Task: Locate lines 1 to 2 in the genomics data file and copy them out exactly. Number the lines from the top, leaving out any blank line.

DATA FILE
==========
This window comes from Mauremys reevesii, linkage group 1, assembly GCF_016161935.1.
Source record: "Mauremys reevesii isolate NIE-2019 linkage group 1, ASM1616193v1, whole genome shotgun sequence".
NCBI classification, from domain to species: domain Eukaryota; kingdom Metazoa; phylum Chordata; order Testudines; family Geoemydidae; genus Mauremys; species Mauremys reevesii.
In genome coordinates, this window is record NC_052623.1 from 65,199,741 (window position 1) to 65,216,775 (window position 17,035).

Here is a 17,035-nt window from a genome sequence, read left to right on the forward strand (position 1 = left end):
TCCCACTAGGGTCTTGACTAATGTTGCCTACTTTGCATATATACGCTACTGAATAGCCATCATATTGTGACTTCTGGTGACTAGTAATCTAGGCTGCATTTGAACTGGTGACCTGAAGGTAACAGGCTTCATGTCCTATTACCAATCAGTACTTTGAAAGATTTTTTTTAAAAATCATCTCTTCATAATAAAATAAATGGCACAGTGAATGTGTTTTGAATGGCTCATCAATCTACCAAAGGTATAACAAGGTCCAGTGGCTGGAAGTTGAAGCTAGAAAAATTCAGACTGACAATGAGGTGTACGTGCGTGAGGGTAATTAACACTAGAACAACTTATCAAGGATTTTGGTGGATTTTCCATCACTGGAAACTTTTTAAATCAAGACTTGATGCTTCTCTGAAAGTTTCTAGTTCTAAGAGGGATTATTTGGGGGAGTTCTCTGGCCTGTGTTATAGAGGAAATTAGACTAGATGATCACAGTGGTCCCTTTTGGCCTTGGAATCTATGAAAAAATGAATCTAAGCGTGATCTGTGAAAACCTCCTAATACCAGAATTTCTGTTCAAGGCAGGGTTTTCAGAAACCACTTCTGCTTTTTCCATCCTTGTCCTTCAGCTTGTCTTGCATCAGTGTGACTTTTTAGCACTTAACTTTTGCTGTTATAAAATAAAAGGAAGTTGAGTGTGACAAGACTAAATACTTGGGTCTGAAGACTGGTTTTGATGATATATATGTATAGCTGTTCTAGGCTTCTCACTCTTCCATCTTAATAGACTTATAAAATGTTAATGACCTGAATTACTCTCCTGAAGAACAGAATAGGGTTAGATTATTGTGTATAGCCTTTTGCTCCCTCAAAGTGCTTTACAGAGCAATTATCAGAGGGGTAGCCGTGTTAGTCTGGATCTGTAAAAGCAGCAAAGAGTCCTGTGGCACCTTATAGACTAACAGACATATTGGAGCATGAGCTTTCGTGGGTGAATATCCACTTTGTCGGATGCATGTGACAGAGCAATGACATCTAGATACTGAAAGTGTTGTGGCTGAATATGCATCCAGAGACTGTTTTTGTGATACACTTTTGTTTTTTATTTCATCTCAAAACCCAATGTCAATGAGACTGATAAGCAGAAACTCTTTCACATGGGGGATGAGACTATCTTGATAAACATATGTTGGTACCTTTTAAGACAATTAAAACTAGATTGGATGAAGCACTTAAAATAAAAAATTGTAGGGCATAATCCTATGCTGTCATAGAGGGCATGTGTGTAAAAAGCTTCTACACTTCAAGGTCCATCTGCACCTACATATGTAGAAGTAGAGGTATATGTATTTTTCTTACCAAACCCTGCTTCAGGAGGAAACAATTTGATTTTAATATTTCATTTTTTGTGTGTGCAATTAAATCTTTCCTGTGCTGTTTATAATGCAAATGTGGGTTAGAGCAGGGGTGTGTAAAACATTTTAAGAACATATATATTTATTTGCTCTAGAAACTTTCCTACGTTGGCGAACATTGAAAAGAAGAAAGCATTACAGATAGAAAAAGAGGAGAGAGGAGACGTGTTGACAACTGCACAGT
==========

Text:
This window comes from Mauremys reevesii, linkage group 1, assembly GCF_016161935.1.
Source record: "Mauremys reevesii isolate NIE-2019 linkage group 1, ASM1616193v1, whole genome shotgun sequence".